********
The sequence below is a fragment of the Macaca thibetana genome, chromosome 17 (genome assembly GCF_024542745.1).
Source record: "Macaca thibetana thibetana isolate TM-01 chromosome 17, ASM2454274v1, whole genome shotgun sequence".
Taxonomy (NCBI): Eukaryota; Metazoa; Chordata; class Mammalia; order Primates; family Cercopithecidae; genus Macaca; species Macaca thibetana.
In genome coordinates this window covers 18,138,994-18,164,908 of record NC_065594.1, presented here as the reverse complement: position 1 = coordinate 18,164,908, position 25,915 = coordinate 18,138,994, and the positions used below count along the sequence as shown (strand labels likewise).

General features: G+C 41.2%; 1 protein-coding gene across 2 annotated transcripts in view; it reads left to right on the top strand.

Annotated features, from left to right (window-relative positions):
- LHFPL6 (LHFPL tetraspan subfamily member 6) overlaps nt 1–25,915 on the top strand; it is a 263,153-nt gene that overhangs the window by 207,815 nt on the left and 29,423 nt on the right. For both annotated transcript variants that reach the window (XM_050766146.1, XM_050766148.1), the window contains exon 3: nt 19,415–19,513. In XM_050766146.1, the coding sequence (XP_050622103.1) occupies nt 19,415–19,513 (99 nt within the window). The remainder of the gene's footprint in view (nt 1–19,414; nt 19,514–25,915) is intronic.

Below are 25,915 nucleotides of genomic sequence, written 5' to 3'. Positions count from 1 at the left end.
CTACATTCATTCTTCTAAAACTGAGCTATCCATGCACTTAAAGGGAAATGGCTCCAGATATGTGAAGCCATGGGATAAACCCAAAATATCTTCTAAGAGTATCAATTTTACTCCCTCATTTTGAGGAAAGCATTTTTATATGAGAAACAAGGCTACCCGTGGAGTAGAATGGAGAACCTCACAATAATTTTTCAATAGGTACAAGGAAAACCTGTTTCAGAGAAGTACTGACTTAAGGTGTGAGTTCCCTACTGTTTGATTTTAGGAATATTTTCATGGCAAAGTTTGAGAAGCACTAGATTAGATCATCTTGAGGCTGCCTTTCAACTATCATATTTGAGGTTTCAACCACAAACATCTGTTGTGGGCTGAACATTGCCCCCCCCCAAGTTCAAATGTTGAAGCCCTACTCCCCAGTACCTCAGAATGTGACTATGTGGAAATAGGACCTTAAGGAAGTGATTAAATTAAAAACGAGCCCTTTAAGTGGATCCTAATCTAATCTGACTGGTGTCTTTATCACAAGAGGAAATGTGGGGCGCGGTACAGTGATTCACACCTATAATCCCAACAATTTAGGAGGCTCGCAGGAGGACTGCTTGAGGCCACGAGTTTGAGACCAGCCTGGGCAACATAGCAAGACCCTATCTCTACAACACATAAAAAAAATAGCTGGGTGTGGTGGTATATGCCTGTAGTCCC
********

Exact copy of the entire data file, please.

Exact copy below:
The sequence below is a fragment of the Macaca thibetana genome, chromosome 17 (genome assembly GCF_024542745.1).
Source record: "Macaca thibetana thibetana isolate TM-01 chromosome 17, ASM2454274v1, whole genome shotgun sequence".
Taxonomy (NCBI): Eukaryota; Metazoa; Chordata; class Mammalia; order Primates; family Cercopithecidae; genus Macaca; species Macaca thibetana.
In genome coordinates this window covers 18,138,994-18,164,908 of record NC_065594.1, presented here as the reverse complement: position 1 = coordinate 18,164,908, position 25,915 = coordinate 18,138,994, and the positions used below count along the sequence as shown (strand labels likewise).

General features: G+C 41.2%; 1 protein-coding gene across 2 annotated transcripts in view; it reads left to right on the top strand.

Annotated features, from left to right (window-relative positions):
- LHFPL6 (LHFPL tetraspan subfamily member 6) overlaps nt 1–25,915 on the top strand; it is a 263,153-nt gene that overhangs the window by 207,815 nt on the left and 29,423 nt on the right. For both annotated transcript variants that reach the window (XM_050766146.1, XM_050766148.1), the window contains exon 3: nt 19,415–19,513. In XM_050766146.1, the coding sequence (XP_050622103.1) occupies nt 19,415–19,513 (99 nt within the window). The remainder of the gene's footprint in view (nt 1–19,414; nt 19,514–25,915) is intronic.

Below are 25,915 nucleotides of genomic sequence, written 5' to 3'. Positions count from 1 at the left end.
CTACATTCATTCTTCTAAAACTGAGCTATCCATGCACTTAAAGGGAAATGGCTCCAGATATGTGAAGCCATGGGATAAACCCAAAATATCTTCTAAGAGTATCAATTTTACTCCCTCATTTTGAGGAAAGCATTTTTATATGAGAAACAAGGCTACCCGTGGAGTAGAATGGAGAACCTCACAATAATTTTTCAATAGGTACAAGGAAAACCTGTTTCAGAGAAGTACTGACTTAAGGTGTGAGTTCCCTACTGTTTGATTTTAGGAATATTTTCATGGCAAAGTTTGAGAAGCACTAGATTAGATCATCTTGAGGCTGCCTTTCAACTATCATATTTGAGGTTTCAACCACAAACATCTGTTGTGGGCTGAACATTGCCCCCCCCCAAGTTCAAATGTTGAAGCCCTACTCCCCAGTACCTCAGAATGTGACTATGTGGAAATAGGACCTTAAGGAAGTGATTAAATTAAAAACGAGCCCTTTAAGTGGATCCTAATCTAATCTGACTGGTGTCTTTATCACAAGAGGAAATGTGGGGCGCGGTACAGTGATTCACACCTATAATCCCAACAATTTAGGAGGCTCGCAGGAGGACTGCTTGAGGCCACGAGTTTGAGACCAGCCTGGGCAACATAGCAAGACCCTATCTCTACAACACATAAAAAAAATAGCTGGGTGTGGTGGTATATGCCTGTAGTCCC